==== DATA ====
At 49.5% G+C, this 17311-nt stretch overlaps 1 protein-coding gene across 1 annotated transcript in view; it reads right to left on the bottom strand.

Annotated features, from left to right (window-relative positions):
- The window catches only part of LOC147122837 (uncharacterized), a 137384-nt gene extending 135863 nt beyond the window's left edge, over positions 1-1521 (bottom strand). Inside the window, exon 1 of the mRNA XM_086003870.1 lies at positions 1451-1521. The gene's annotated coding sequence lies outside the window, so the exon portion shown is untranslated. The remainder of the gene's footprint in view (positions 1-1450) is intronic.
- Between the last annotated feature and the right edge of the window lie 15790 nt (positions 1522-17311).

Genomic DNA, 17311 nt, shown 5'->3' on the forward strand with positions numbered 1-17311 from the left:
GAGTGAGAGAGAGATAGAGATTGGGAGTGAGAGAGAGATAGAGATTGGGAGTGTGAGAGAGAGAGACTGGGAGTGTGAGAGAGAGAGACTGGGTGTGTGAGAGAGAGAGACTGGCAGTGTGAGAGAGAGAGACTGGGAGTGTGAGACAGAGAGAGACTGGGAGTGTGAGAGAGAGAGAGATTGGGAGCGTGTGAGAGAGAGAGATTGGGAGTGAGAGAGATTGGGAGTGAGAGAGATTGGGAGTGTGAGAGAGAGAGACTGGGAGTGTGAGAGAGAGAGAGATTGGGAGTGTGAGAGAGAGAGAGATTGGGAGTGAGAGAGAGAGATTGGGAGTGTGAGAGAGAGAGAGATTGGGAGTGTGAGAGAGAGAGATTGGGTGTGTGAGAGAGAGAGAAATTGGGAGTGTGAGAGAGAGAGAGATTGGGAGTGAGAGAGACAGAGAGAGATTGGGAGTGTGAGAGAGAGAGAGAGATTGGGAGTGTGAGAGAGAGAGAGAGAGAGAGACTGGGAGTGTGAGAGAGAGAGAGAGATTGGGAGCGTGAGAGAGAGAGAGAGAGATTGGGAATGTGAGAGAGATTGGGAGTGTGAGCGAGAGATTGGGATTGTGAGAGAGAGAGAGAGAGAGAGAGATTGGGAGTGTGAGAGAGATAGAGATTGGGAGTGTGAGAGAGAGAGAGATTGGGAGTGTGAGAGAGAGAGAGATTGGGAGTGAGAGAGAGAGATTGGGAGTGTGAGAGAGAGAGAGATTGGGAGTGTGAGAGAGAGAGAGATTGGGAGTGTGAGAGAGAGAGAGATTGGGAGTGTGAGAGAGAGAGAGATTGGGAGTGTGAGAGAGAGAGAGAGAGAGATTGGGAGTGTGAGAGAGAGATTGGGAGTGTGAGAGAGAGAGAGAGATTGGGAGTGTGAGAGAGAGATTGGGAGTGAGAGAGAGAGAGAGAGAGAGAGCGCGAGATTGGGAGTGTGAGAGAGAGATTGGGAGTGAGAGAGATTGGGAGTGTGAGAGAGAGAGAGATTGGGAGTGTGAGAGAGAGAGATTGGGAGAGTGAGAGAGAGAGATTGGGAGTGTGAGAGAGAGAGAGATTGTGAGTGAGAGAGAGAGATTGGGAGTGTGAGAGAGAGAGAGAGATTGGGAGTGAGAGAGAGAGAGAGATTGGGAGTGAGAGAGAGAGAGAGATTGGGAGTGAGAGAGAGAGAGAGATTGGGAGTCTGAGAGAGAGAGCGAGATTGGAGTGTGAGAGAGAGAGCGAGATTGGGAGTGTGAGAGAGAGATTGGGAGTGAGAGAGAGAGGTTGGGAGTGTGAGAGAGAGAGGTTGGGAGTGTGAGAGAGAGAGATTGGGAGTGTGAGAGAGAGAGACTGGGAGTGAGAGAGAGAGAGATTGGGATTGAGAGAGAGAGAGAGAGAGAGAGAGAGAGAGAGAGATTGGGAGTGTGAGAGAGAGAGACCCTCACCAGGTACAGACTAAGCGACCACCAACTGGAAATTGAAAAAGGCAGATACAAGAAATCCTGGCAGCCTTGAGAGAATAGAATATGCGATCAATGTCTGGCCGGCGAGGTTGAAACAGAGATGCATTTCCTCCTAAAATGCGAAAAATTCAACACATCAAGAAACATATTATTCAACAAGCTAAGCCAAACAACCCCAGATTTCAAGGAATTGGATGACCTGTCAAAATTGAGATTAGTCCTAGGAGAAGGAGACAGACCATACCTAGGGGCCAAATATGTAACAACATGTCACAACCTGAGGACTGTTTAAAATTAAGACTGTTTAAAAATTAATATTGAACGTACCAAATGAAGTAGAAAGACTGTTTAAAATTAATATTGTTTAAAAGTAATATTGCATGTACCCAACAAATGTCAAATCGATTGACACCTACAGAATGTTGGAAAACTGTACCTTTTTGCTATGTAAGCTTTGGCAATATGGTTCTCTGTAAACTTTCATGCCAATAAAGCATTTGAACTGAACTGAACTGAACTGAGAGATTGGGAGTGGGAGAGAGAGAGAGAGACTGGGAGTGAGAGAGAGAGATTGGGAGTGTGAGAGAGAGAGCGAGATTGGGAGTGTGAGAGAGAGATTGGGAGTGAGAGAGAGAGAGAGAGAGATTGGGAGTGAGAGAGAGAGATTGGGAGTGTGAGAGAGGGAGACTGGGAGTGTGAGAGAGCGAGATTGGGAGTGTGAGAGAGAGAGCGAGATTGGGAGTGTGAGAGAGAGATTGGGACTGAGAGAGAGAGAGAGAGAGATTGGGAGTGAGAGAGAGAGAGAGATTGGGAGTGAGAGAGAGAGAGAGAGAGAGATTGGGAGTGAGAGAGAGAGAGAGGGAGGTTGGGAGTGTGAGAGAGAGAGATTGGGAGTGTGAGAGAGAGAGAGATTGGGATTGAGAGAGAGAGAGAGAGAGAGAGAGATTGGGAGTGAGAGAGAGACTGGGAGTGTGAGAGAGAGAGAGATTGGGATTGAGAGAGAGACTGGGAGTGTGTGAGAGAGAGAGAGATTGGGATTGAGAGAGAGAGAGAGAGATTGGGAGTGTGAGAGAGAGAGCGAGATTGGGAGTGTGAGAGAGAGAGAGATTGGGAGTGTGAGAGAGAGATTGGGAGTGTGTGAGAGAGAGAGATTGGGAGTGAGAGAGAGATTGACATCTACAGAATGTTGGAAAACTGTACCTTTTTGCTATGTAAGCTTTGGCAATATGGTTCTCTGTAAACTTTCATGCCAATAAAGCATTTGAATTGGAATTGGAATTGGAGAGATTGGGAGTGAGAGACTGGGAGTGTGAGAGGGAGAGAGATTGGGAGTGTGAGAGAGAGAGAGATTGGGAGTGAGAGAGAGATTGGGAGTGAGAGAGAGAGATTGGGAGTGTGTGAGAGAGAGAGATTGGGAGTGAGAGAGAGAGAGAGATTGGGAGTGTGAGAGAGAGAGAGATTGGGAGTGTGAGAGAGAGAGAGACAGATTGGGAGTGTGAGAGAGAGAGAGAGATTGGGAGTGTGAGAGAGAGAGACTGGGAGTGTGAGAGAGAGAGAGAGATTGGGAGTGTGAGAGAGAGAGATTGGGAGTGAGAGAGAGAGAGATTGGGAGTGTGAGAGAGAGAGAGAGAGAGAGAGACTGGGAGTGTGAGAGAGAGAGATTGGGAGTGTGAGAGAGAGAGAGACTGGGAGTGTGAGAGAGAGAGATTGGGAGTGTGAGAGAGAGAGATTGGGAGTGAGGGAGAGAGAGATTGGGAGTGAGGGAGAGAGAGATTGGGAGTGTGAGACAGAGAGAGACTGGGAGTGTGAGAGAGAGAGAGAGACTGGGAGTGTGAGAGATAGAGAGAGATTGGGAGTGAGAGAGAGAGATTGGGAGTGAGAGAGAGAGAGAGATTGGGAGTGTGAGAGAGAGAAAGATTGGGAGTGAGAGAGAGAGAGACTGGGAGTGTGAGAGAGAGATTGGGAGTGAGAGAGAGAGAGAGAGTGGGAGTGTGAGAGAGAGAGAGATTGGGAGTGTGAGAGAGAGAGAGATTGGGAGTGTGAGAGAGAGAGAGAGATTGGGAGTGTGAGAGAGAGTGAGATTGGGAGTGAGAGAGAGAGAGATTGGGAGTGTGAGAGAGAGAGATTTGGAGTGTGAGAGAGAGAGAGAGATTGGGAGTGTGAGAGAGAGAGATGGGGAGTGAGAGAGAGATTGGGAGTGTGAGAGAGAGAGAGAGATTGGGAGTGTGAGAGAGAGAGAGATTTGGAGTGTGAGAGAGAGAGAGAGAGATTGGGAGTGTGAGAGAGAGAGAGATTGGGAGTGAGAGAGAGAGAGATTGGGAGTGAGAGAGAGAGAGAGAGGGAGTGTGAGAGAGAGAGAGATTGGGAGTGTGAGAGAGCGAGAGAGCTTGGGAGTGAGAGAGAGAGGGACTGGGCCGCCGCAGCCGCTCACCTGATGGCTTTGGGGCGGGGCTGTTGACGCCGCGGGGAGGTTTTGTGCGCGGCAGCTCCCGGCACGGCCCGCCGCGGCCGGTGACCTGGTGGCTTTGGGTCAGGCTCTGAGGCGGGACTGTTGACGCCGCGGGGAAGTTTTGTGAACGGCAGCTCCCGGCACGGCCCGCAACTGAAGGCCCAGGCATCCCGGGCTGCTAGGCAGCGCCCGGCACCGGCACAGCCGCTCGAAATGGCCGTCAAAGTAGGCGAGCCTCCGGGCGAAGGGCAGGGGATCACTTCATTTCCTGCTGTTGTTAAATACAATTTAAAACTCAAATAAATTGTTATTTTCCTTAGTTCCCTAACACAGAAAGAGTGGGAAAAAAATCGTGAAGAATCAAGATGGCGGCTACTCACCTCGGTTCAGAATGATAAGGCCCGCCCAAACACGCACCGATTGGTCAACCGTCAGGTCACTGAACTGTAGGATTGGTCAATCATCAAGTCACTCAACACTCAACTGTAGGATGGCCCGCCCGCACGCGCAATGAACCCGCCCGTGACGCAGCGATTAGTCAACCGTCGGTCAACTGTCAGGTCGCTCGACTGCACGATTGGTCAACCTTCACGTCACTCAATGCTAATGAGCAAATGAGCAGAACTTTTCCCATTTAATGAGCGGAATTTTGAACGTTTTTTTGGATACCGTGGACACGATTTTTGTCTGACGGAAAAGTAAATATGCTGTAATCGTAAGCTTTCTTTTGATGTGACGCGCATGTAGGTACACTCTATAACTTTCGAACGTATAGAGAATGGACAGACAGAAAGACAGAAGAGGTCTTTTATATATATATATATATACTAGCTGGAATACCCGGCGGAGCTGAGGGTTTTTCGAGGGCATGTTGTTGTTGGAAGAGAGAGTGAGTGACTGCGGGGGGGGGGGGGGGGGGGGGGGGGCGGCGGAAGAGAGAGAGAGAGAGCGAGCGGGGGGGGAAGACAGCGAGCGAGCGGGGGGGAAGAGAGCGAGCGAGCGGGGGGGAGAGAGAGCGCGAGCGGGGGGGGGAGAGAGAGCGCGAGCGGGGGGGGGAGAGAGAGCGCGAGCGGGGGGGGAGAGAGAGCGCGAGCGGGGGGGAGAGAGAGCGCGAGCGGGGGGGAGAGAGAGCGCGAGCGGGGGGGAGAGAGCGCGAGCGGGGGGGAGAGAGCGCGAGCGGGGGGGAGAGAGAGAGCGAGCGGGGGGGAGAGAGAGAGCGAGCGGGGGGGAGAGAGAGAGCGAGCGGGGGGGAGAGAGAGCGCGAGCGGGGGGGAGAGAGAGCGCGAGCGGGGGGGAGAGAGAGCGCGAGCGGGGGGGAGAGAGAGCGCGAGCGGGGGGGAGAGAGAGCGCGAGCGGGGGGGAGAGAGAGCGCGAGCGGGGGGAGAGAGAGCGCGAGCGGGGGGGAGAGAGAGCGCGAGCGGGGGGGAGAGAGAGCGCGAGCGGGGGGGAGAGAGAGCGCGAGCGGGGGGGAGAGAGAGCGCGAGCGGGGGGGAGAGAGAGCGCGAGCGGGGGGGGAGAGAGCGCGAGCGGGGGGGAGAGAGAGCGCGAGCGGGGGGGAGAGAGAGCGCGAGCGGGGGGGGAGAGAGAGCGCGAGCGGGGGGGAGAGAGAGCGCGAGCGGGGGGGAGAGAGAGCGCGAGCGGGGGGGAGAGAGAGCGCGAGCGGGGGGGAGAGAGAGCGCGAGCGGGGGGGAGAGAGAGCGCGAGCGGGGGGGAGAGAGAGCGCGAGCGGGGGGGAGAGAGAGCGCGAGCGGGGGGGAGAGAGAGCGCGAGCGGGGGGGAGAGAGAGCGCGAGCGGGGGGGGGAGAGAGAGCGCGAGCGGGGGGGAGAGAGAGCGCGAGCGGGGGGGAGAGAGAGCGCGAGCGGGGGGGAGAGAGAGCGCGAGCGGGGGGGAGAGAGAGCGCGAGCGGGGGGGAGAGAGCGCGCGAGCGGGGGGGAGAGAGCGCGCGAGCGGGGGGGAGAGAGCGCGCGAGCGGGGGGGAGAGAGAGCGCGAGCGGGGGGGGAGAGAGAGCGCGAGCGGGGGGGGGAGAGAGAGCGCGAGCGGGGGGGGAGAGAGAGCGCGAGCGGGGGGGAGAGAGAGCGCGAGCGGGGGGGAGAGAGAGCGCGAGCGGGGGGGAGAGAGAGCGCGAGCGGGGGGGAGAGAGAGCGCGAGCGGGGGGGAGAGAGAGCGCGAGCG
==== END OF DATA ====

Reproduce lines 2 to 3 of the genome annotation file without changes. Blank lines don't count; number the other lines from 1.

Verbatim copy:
Annotated features, from left to right (window-relative positions):
- The window catches only part of LOC147122837 (uncharacterized), a 137384-nt gene extending 135863 nt beyond the window's left edge, over positions 1-1521 (bottom strand). Inside the window, exon 1 of the mRNA XM_086003870.1 lies at positions 1451-1521. The gene's annotated coding sequence lies outside the window, so the exon portion shown is untranslated. The remainder of the gene's footprint in view (positions 1-1450) is intronic.